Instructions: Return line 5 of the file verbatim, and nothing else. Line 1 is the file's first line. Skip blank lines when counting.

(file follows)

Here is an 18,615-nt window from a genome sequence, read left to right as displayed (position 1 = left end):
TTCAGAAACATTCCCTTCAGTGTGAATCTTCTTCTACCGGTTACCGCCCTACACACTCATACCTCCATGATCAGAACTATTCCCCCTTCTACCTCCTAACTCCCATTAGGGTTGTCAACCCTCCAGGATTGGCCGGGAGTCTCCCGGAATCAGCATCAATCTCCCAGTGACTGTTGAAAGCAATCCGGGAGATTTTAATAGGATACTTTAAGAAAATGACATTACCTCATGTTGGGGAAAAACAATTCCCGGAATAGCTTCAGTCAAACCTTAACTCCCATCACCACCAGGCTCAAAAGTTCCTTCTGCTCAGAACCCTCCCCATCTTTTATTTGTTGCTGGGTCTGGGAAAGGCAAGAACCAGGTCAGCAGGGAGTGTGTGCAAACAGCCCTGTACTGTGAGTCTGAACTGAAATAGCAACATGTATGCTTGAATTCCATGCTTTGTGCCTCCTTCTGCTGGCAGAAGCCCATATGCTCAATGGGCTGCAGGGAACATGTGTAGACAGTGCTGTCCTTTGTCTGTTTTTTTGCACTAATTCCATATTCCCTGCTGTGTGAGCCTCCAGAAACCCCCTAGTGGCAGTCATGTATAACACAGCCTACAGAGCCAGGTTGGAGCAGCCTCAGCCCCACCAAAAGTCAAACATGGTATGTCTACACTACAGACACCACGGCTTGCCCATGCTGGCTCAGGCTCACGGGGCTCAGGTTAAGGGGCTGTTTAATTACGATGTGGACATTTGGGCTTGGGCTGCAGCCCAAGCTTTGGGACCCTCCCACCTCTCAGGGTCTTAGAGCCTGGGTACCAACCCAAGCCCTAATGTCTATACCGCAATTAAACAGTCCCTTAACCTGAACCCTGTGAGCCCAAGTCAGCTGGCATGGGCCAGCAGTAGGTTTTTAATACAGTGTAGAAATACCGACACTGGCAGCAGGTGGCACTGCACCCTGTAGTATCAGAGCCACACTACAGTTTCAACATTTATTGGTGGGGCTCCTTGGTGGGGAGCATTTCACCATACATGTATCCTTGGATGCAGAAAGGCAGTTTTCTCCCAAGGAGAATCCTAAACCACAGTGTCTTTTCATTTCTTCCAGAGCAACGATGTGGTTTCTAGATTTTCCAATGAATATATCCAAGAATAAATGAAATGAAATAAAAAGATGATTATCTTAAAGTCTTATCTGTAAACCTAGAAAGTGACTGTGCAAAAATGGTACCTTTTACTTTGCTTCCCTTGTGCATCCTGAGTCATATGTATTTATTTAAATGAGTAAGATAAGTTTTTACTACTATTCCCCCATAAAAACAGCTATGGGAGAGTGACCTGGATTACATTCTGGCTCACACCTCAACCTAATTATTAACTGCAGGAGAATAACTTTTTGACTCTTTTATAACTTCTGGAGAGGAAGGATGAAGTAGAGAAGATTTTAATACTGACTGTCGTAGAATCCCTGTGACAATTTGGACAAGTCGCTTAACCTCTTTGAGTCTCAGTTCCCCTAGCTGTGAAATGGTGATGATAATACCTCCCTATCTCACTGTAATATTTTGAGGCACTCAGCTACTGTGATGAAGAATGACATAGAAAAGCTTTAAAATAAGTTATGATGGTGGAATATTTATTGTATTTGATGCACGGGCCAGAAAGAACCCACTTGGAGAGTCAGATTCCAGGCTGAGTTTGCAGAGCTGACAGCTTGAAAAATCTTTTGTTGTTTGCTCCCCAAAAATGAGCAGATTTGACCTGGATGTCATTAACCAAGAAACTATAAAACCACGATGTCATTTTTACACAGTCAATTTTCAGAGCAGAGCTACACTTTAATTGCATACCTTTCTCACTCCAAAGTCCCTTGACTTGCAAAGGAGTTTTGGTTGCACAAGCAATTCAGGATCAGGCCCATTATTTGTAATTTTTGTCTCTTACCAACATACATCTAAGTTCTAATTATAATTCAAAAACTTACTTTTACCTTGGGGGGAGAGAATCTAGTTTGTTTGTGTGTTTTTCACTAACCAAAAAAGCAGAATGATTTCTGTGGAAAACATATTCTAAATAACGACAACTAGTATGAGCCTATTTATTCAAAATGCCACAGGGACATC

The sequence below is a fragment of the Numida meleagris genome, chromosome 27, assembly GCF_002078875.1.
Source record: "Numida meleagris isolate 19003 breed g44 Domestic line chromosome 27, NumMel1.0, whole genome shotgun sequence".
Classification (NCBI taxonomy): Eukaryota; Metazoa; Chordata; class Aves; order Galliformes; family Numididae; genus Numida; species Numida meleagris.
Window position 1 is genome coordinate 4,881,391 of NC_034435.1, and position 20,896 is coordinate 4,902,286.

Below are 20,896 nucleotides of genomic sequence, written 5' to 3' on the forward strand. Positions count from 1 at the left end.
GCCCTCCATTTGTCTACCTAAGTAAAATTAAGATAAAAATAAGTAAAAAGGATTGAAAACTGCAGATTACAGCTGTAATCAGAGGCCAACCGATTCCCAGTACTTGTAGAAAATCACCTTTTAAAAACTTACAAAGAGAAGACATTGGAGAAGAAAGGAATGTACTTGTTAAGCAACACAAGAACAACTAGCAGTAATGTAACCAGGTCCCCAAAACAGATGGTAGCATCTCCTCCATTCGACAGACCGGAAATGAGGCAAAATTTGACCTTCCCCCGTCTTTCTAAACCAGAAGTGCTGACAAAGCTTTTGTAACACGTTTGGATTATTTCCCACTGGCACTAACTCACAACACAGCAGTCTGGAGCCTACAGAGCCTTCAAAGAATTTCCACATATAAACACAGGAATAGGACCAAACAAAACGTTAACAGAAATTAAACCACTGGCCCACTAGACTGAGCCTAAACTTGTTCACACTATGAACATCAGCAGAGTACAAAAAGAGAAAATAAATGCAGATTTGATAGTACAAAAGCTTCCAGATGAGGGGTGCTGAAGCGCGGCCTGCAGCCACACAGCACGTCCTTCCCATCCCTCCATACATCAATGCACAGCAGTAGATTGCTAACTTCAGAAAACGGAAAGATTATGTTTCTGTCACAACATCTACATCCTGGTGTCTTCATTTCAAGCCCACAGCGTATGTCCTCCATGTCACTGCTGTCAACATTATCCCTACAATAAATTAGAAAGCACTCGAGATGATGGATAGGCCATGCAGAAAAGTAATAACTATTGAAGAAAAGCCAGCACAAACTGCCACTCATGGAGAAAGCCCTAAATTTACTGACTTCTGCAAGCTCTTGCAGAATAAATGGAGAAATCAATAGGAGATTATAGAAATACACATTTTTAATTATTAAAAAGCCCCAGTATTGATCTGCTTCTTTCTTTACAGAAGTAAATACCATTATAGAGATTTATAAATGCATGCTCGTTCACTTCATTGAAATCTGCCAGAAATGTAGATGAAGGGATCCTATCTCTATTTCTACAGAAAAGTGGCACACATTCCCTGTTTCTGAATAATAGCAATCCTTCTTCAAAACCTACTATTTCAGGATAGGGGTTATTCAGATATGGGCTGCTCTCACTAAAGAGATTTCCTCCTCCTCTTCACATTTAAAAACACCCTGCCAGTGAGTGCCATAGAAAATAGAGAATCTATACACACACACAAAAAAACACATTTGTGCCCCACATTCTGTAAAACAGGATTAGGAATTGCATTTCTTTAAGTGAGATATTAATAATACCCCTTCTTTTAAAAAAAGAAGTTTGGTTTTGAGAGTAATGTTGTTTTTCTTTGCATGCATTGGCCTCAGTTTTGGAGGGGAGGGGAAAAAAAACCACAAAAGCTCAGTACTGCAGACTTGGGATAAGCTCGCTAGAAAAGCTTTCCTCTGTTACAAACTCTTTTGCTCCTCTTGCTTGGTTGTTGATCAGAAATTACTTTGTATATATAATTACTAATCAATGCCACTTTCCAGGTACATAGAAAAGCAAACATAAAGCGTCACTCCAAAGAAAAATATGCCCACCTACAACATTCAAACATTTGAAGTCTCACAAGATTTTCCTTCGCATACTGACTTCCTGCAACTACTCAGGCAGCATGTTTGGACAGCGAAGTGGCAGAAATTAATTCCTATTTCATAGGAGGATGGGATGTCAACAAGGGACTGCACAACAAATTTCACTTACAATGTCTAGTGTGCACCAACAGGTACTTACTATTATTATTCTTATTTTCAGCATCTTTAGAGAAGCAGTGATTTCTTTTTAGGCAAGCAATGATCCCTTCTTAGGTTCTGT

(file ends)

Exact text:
Classification (NCBI taxonomy): Eukaryota; Metazoa; Chordata; class Aves; order Galliformes; family Numididae; genus Numida; species Numida meleagris.